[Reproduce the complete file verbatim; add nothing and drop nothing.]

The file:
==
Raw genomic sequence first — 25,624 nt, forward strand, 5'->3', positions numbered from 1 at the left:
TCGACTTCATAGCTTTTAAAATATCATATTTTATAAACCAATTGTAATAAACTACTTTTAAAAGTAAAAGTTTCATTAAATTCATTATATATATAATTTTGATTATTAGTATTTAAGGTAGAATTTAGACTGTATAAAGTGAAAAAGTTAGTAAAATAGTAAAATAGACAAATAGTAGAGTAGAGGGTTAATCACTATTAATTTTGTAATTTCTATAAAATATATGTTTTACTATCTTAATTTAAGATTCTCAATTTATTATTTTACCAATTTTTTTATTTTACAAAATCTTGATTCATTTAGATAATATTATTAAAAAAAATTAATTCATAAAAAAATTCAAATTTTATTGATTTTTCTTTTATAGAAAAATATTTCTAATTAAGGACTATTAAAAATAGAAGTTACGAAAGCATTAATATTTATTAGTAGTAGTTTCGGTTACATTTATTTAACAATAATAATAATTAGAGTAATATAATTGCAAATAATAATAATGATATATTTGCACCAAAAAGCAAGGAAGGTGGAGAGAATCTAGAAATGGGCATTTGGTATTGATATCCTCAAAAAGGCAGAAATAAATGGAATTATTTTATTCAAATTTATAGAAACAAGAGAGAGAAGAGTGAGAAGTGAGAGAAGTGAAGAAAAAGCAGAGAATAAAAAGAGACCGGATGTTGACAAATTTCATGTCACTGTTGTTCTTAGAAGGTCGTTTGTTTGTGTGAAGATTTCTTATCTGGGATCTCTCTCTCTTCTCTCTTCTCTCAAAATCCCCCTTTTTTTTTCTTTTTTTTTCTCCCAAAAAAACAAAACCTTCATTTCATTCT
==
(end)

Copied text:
Raw genomic sequence first — 25,624 nt, forward strand, 5'->3', positions numbered from 1 at the left:
TCGACTTCATAGCTTTTAAAATATCATATTTTATAAACCAATTGTAATAAACTACTTTTAAAAGTAAAAGTTTCATTAAATTCATTATATATATAATTTTGATTATTAGTATTTAAGGTAGAATTTAGACTGTATAAAGTGAAAAAGTTAGTAAAATAGTAAAATAGACAAATAGTAGAGTAGAGGGTTAATCACTATTAATTTTGTAATTTCTATAAAATATATGTTTTACTATCTTAATTTAAGATTCTCAATTTATTATTTTACCAATTTTTTTATTTTACAAAATCTTGATTCATTTAGATAATATTATTAAAAAAAATTAATTCATAAAAAAATTCAAATTTTATTGATTTTTCTTTTATAGAAAAATATTTCTAATTAAGGACTATTAAAAATAGAAGTTACGAAAGCATTAATATTTATTAGTAGTAGTTTCGGTTACATTTATTTAACAATAATAATAATTAGAGTAATATAATTGCAAATAATAATAATGATATATTTGCACCAAAAAGCAAGGAAGGTGGAGAGAATCTAGAAATGGGCATTTGGTATTGATATCCTCAAAAAGGCAGAAATAAATGGAATTATTTTATTCAAATTTATAGAAACAAGAGAGAGAAGAGTGAGAAGTGAGAGAAGTGAAGAAAAAGCAGAGAATAAAAAGAGACCGGATGTTGACAAATTTCATGTCACTGTTGTTCTTAGAAGGTCGTTTGTTTGTGTGAAGATTTCTTATCTGGGATCTCTCTCTCTTCTCTCTTCTCTCAAAATCCCCCTTTTTTTTTCTTTTTTTTTCTCCCAAAAAAACAAAACCTTCATTTCATTCT